Editorial: Springfield in a Post-Casino Referendum World…
The question of whether casinos are coming to Massachusetts and Springfield in particular is decided. Voters last week, as expected, retained the law establishing the “resort-style” facilities by a margin more or less consistent with polling. We opposed the law, opined against MGM Springfield and supported the repeal. We do not envision supporting any further efforts to undermine the law.
Relevant boards and commissions reviews and actions on the project are proper, but we cannot support delaying tactics that are purely dilatory or vexatious. Instead, we should move past this law, come together as a city and region and work to ensure the future of Springfield. We can control that fate, even MGM’s success or failure is out of our hands.
Our opinion on the end result of MGM’s coming to Springfield is unchanged. We continue to fear the economic vacuum the facility, unable to attract faraway tourists, will cause. Saturation, whether internal to Massachusetts or brought on by further competition in New York or even Connecticut, will, in our view, plague the casino sooner or later. The casino is coming regardless, so our concern now is ensuring history does not repeat itself.
A fundamental problem with MGM or other casino proposals, is that the underlying purpose always seemed at least as much about relieving property owners of the burden of their investments as it seemed to create economic development. This process has played out more overtly as the former School Department building project ground to a halt and the landlord of JT’s Sports pub jacked up rents. Difficult as it is, ceasing to cater to powerful landholders, indeed, is an essential change itself.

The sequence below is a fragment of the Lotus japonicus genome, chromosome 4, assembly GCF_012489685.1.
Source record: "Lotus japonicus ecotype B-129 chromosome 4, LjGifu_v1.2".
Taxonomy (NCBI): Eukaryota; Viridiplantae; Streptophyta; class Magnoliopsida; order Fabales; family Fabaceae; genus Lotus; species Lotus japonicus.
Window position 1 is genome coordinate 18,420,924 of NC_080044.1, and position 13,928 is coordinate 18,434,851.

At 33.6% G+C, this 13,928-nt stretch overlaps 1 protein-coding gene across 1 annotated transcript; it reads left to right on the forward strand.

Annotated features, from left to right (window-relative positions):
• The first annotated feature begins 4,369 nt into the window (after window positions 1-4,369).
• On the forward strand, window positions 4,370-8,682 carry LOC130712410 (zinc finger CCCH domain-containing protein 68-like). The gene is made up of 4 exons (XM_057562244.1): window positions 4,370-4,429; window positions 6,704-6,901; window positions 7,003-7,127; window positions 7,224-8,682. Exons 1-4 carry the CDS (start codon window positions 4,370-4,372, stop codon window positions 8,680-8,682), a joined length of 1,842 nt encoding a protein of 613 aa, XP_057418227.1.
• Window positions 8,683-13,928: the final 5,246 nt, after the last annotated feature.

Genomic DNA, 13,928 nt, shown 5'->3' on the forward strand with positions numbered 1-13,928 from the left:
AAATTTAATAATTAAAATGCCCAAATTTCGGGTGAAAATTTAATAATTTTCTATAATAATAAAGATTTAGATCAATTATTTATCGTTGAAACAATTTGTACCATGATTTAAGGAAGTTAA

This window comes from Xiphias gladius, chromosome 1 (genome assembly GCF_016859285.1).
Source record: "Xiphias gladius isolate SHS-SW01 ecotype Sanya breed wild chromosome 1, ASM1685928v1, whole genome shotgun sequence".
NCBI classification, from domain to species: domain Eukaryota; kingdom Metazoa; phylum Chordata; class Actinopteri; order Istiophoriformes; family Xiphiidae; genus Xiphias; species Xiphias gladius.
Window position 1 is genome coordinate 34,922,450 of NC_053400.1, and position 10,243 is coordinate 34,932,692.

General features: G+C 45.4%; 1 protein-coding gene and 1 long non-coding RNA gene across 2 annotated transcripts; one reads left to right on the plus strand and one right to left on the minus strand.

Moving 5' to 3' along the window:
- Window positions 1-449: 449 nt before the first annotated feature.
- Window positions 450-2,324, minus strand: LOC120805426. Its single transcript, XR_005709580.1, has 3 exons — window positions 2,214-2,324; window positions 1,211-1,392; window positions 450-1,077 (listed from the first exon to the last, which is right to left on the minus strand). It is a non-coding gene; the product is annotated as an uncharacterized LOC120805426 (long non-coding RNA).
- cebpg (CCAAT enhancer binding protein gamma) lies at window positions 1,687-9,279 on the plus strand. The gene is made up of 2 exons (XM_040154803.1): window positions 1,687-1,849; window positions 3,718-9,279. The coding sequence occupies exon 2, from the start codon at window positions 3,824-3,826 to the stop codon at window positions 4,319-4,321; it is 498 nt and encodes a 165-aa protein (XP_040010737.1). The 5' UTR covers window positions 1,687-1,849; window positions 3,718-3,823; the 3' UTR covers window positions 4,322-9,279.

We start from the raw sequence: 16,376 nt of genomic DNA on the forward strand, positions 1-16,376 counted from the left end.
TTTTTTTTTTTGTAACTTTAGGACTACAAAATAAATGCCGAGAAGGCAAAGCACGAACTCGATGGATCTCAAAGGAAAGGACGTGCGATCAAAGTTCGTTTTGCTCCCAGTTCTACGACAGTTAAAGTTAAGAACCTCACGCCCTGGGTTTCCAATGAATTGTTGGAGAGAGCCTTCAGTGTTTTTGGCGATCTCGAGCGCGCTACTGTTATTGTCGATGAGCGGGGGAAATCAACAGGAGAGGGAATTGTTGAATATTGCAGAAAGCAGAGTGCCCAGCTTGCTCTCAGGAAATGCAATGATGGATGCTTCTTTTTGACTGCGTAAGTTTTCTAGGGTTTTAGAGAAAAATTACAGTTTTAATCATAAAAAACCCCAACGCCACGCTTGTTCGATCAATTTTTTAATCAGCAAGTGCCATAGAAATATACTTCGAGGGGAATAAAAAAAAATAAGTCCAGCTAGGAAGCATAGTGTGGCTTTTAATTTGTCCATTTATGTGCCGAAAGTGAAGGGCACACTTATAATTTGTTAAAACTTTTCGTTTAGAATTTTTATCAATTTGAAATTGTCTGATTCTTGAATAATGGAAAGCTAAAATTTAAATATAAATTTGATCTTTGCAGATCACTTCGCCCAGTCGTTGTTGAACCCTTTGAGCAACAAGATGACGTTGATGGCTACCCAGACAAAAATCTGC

But the real problem with the casino as economic manna from heaven is that is fits Springfield’s pattern of placing its fate in the hands of yet another, single mega-project that will deliver us from stagnation. Historically, such hopes have almost always given way to disappointment.
Bay State West ultimately fizzled, sucking in a great deal of downtown’s retail oxygen only to pass out as a shopping hub later. Monarch Place filled Forbes & Wallace’s hole, but did not stem downtown’s decline. The MassMutual Center remains too small and services too poor an area compared to venues in Hartford and Boston. The new Hall of Fame is a success, but it is an island, surrounded by the river and I-91. Even by this metric, the Hall’s impact has never rippled out. The York Street jail site lies fallow.
The casino could meet a similar fate, so we must move on and seek to inoculate the city from the downsides, but also strengthen it so gaming does not become another economic development crutch.
It is unclear exactly how much city officials sense that the impending casino is as much a challenge as it appears a “blessing.” City bureaucrats have seemed, at times, less sanguine about the casino. That’s good. Concern, not alarm, describes how Administrative and Financial Officer T.J. Plante viewed casino repeal. He has consistently highlighted the need for other economic development projects in the city, like a new big box retailer in the Eastfield area.